When she returns with Amogae, she’s alarmed to find that the pot is no longer there. They hear Gil-dong chanting nearby and follow his voice to find him as well as the pot. He smiles innocently at his mother and asks for the scorched rice.

As the family eats, Gil-hyun mentions how his older friend helped carry the rocks home today. Gil-dong claims that it could have been him, but no one takes him seriously. Gil-dong doesn’t seem to mind and happily shoves spoonfuls of rice into his mouth. Amogae sees this and adds more rice to his younger son’s bowl.

The servant children and the young master venture out to town to watch a traveling theater troupe, where a trio boasts of their strength by breaking pieces of wood with their bodies. Watching this, Gil-dong claims that he could do the same, and challenges the entertainers.

Back at the house, the boys’ mother tells Amogae that the boys went to the show and cute Gil-dong claimed that he could challenge the rumored superhuman strength of the troupe. Amogae laughs at the idea, but his worry and suspicion motivates him to check on Gil-dong.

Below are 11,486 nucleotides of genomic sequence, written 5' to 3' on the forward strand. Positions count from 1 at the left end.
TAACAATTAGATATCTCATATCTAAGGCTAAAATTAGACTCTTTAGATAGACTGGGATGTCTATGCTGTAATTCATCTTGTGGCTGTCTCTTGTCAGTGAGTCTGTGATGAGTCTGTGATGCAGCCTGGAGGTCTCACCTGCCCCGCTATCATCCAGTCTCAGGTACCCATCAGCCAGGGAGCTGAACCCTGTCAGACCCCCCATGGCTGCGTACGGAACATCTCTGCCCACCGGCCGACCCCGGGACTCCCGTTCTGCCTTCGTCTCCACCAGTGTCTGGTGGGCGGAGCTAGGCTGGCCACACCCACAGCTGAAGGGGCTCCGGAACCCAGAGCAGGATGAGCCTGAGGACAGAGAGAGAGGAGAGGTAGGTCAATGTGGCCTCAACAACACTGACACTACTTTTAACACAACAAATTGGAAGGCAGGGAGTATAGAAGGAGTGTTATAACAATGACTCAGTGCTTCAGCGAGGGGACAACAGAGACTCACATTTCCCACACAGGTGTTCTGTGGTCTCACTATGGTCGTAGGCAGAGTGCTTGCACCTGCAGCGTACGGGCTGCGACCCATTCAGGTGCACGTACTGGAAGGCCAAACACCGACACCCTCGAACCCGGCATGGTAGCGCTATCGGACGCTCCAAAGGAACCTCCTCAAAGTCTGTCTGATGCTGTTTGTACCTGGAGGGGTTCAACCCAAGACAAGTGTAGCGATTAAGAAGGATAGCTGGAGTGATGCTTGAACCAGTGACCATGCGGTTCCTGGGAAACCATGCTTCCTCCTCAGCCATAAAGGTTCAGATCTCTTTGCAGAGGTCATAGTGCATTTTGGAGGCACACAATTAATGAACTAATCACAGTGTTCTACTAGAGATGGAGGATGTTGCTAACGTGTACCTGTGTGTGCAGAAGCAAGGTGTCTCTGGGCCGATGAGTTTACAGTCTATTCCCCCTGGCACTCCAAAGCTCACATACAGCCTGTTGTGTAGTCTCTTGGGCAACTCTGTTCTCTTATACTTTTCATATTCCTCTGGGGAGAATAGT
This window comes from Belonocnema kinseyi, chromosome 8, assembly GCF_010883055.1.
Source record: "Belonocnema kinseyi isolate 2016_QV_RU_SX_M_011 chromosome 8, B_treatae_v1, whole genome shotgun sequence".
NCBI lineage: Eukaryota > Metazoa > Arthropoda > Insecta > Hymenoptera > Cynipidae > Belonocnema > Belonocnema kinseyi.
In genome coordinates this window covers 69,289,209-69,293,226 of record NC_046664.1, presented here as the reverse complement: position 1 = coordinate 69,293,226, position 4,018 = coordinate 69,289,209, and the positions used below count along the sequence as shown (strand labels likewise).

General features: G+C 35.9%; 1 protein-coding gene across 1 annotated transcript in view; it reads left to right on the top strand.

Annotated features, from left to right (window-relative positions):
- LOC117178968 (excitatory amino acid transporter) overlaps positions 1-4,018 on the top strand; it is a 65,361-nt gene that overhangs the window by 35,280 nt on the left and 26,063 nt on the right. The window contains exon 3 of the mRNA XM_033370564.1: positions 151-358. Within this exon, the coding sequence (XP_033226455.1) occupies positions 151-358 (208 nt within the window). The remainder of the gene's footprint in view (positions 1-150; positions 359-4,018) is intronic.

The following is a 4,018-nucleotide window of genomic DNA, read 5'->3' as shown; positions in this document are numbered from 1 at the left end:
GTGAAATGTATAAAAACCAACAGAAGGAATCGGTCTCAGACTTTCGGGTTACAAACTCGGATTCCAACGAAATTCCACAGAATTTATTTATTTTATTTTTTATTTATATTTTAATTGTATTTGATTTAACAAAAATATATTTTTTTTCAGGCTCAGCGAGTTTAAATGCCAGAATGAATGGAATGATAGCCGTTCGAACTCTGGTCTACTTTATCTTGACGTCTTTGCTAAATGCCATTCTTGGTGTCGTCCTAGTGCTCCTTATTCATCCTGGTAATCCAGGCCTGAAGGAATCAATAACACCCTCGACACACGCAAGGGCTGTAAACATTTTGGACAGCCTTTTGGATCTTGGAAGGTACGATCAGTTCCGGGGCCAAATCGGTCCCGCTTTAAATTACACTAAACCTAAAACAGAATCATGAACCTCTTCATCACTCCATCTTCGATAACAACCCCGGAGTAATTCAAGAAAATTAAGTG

At the show, the young master announces Gil-dong’s challenge to the crowd, and though Gil-hyun tries to hold his brother back, Gil-dong takes the stage. He insults the trio on their weak act and bad breath, provoking the leader to give the child the impossible deed of breaking real wood (as opposed to the trick wood they’ve been using). Gil-dong takes on the challenge, his face tightening as he pushes all this strength into breaking the wood. The wood begins to crack and splinter, shocking the crowd.